Watkins does all the right things on "Young in All the Wrong Ways" In the nine years since Nickel Creek declared itself on indefinite hiatus, violinist/vocalist Sara Watkins has been relentlessly busy. She discovered a new pathway for her harmonic gifts with Sarah Jarosz and Aoife O'Donovan in the vocal trio I'm With Her.... »»»
Lonely Heartstring Band navigates "Deep Waters" Four years after forming in Boston and a year after receiving their first major award (an IBMA Momentum nod), when most bands might be expected to have two or three already in circulation, the Lonely Heartstring Band finally has its first full-length CD release "Deep Waters" (Rounder) out on the street.... »»»
Magic Fire CD review - Magic Fire
The difference between current successful Americana road veterans like Mandolin Orange and Mipso, on the one hand, and lamented, late bands like Joy Kills Sorrow and The Deadly Gentlemen, on the other, is razor-thin. "Magic Fire" amply supports The Stray Birds' bid to be an act in for the long haul. "Magic Fire" is a sharp-tongued lyrical success with harmonies and clever arrangements in abundance »»»
Kinda Don't Care CD review - Kinda Don't Care
The title track on Justin Moore's "Kinda Don't Care" album is so good it almost makes you wish the rest of the tracks were this fine. But they're not. Nevertheless, the song's Waylon Jennings thump-thump groove, its steel guitar-electric guitar interplay and lyric about how a broken heart can tempt even a good man to give into available vices - all on account of induced apathy - transforms it into one memorable country song. »»»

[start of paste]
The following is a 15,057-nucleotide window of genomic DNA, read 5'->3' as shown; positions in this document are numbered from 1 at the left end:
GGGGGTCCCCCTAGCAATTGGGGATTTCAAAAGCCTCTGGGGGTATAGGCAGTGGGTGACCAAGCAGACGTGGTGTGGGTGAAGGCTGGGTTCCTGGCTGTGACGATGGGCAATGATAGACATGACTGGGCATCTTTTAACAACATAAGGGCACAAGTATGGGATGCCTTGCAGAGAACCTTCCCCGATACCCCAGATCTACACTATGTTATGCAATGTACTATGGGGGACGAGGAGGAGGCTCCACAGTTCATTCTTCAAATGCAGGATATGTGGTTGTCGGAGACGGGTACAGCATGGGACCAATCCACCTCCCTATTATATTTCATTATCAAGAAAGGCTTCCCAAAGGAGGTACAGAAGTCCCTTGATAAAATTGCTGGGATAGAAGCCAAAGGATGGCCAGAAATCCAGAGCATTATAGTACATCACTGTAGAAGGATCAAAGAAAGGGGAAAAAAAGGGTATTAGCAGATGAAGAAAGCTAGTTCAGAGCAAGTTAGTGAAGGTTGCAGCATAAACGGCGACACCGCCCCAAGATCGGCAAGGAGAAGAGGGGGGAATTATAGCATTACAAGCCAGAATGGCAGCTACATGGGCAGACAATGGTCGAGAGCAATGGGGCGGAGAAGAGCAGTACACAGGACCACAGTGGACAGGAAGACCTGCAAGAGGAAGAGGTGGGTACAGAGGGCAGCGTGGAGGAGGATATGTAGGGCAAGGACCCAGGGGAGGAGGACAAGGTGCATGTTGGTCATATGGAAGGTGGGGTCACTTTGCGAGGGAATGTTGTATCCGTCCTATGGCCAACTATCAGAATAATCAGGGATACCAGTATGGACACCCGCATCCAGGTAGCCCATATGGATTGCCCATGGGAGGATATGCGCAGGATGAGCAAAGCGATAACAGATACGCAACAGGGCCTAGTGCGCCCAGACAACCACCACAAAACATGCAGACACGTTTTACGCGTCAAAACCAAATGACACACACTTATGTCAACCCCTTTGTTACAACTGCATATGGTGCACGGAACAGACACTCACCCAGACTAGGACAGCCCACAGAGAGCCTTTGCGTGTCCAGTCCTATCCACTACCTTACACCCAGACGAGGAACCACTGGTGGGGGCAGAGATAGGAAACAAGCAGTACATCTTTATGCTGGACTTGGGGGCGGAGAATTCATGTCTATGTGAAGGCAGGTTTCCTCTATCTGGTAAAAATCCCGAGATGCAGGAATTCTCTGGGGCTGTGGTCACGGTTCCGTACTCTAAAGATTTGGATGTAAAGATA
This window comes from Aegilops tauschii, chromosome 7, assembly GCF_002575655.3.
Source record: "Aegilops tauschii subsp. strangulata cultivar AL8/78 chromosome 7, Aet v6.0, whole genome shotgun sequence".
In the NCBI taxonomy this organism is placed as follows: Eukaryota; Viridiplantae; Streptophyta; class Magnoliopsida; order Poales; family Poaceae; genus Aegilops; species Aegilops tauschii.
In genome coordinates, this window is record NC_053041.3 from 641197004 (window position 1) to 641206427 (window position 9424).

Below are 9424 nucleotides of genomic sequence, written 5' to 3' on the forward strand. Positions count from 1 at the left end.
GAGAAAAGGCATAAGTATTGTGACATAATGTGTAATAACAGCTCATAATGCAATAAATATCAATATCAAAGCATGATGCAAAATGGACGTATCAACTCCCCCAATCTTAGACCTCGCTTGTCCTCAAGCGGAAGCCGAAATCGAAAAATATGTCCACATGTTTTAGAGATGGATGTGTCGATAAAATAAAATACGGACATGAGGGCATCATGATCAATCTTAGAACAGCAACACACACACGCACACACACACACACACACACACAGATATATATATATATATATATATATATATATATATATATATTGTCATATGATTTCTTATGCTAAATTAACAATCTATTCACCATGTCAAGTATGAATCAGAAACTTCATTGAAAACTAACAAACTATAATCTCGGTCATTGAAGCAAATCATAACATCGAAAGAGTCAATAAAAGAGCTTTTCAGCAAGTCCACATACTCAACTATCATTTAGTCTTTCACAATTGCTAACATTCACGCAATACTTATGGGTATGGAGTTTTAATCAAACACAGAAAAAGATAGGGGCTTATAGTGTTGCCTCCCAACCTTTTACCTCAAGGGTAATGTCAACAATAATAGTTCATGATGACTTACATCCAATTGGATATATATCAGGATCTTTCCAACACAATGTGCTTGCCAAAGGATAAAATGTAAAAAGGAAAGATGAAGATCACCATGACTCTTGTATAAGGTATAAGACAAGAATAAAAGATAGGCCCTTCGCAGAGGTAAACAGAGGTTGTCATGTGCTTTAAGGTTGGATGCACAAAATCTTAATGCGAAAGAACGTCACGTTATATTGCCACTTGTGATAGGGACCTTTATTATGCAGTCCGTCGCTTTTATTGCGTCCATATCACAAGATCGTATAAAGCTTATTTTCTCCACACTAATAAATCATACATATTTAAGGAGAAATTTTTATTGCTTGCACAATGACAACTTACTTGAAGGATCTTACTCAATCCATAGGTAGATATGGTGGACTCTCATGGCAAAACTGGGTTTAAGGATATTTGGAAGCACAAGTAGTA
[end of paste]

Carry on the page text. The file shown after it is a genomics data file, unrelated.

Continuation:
Bury Me In My Boots CD review - Bury Me In My Boots
The Cadillac Three may not be much more country than Florida Georgia Line, who help the group out on the track "The South," but they are certainly a better Southern rock band than that hack act. This group incorporates some blues influence from The Black Crowes, mixed in some of The Georgia Satellites' winking sense of humor, to create the enjoyable Southern summer party that is "Bury Me in My Boots." »»»